KINABATANGAN, Dec 30 — Who doesn’t like to eat bread?

Just like any other food, bread is meant to be enjoyed. Seriously, what better way to spend time with family than enjoying slices of classic white bread or bun filled with various rich fillings, served with coffee or tea for breakfast or afternoon tea.

Regardless of the method of selling, bread and buns are sure to receive an encouraging response.

Seeing the prospects prompted a rural entrepreneur and baker, Hadiza Lahi, 40, from Kampung Lot M here, to take the opportunity to explore the wider potential of the classic white bread and buns filled with rich fillings such as black bean paste and pandan custard, starting in March last year when the cake business she set up three years ago was affected by the COVID-19 pandemic.

Speaking to Bernama, Hadiza said she wants to expand the MC Bakery brand which now produces classic white bread and buns filled with rich black bean and pandan custard with attractive packaging and is optimistic that the product will be able to spread its wings nationwide through the Buy Malaysian Products Campaign (KBBM).

“KBBM has really helped me a lot to grow my bread business, especially during the COVID-19 pandemic that hit the country in March 2020. Honestly, I did not think it would be a source of income that would allow me to hire three employees later, to meet the demand for the products.

“After my cake business experienced 80 per cent drop in demand at the beginning of the pandemic, I switched to making bread to ensure business sustainability, besides, there were many requests from some parties through MC Bakery’s official Facebook page to provide bread supplies to frontline workers here,” she said.

Although the business was conducted online following the Movement Control Order imposed at the time, Hadiza said that she received a very high demand for bread and buns, not only from the surrounding residents but also from the Peninsula, as well as Singapore and Brunei.

Fully aware of consumers’ purchasing power and that the brand will gain a wider market through the internet, Hadiza took a step forward by upgrading the quality of packaging including registering the patents and brands of the bread products, and at the same time, increasing production to meet customer demand.

She added that her efforts were assisted by the Sabah Department of Industrial Development and Research (DiDR); SIRIM; Federal Agricultural Marketing Authority (FAMA); Rubber Industry Smallholders Development Authority (RISDA); and the Kinabatangan Department of Agriculture.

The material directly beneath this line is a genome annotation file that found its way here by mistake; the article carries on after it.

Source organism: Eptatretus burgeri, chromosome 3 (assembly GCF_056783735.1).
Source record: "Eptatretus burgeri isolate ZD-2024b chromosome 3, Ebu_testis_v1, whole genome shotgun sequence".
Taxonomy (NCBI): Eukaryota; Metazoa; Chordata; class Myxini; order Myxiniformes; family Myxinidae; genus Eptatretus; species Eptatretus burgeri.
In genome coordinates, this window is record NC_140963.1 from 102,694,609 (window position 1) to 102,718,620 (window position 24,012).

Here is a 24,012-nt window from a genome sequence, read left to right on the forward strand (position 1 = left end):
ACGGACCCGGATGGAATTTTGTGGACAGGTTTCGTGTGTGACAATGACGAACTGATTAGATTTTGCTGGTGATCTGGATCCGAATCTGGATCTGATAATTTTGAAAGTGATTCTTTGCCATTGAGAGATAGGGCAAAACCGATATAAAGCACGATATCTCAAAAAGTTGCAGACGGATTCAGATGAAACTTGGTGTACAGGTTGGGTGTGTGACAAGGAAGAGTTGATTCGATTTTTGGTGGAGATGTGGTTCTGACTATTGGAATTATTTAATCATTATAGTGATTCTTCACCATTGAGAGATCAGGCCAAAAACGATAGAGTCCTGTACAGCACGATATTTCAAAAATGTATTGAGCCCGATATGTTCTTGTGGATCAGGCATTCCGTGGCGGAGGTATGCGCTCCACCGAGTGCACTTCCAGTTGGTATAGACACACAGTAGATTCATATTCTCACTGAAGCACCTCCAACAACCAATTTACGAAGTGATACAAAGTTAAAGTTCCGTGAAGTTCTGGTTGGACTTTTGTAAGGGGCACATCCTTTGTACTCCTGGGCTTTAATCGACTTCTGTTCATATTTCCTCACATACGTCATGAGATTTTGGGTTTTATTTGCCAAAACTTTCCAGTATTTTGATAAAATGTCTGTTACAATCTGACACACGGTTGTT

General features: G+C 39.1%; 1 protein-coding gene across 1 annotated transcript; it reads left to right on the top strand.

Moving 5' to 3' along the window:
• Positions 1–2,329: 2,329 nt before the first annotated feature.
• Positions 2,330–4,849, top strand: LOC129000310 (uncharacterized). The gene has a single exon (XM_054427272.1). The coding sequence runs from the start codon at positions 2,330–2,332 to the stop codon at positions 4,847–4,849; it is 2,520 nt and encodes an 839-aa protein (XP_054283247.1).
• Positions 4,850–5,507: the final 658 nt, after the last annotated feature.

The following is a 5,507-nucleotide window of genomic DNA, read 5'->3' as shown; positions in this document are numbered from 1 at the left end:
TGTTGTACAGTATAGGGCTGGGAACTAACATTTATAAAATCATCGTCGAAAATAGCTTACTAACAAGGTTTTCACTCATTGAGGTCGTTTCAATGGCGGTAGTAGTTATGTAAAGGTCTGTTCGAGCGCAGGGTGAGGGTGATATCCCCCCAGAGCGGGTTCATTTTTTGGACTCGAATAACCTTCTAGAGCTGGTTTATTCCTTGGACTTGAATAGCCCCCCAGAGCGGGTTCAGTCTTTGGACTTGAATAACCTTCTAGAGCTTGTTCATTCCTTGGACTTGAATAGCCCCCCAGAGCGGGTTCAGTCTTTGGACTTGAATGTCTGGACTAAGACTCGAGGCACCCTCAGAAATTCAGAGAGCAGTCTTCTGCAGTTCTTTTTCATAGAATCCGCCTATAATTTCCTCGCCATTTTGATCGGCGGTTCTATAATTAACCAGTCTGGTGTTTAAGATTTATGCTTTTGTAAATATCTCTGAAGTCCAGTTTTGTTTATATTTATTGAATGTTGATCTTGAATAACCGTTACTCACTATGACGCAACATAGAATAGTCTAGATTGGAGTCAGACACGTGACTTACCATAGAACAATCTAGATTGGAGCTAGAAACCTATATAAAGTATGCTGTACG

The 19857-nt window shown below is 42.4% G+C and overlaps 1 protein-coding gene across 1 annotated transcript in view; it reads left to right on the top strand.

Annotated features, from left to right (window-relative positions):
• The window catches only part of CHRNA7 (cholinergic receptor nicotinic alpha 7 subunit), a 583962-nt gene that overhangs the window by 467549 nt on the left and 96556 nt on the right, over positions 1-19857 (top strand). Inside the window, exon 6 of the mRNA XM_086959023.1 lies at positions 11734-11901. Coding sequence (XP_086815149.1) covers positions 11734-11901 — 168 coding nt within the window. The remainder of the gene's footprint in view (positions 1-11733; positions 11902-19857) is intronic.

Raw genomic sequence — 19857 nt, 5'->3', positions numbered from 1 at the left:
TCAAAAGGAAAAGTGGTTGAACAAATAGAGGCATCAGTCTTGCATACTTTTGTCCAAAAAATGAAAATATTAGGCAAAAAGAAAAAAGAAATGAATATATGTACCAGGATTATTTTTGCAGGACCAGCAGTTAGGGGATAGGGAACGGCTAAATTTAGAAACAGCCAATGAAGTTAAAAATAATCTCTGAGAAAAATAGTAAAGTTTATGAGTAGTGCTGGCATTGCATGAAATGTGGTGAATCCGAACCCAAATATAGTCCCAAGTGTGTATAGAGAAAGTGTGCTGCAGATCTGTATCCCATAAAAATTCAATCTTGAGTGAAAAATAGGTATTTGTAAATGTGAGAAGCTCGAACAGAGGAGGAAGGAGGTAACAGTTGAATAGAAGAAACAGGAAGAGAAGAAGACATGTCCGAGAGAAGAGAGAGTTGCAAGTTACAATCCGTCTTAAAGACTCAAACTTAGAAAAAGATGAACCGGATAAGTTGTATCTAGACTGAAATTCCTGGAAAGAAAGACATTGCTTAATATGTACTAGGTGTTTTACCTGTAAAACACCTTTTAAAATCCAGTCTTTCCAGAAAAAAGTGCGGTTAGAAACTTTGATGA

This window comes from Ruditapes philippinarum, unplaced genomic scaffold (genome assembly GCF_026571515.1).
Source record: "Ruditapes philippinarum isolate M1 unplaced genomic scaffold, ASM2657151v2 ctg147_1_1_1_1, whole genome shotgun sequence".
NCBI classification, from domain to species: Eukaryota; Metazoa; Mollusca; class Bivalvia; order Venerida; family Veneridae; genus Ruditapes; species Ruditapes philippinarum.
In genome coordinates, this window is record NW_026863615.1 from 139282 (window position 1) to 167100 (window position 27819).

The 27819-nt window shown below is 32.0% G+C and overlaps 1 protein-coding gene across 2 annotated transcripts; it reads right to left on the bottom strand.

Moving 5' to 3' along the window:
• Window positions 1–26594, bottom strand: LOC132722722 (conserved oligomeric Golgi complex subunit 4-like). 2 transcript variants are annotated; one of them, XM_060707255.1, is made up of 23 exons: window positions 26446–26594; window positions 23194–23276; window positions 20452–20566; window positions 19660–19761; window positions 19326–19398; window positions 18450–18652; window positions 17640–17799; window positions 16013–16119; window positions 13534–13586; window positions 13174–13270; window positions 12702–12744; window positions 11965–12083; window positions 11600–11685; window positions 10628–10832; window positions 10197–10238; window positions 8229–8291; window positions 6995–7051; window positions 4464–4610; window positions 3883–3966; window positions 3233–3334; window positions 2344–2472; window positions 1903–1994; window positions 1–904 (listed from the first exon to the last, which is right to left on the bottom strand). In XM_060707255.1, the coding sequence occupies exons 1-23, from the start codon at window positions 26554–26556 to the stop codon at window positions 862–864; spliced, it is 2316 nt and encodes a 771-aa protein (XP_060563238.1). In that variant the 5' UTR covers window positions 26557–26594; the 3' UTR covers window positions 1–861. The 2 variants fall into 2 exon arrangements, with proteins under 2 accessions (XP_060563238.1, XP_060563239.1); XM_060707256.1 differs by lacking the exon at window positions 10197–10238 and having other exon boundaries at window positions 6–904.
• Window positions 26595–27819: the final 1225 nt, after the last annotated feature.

“I think product packaging is very important, especially for online businesses as buyers will look at the packaging design and labelling. Beautiful packaging will attract people to buy the product.

“I personally saw the impact of packaging and labelling when sales of bread products produced by MC Bakery jumped 90 per cent compared with only around 30 per cent before.

“Therefore, I am confident that the products from bread makers like us, rural entrepreneurs, can compete with other brands and may even expand beyond Sabah because now everything is at your fingertips, the purchasing power on the internet is very high,” said Hadiza, who is currently in the midst of setting up a bakery in Kinabatangan.

She also expressed hope that the government will be able to upgrade the telecommunications infrastructure because currently the rural internet network, especially in Kinabatangan, is still inefficient to catalyse the development of the digital economy in the area.

She added that the business of rural entrepreneurs is able to soar through KBBM, with the support of the local community who certainly choose local products. However, it is also crucial to have a good internet network as online business is now becoming a trend as consumers find it an easy and practical way of shopping.

KBBM was launched to increase consumer confidence in local products in helping the country recover from the impact of the COVID-19 pandemic and thus revive the economy.


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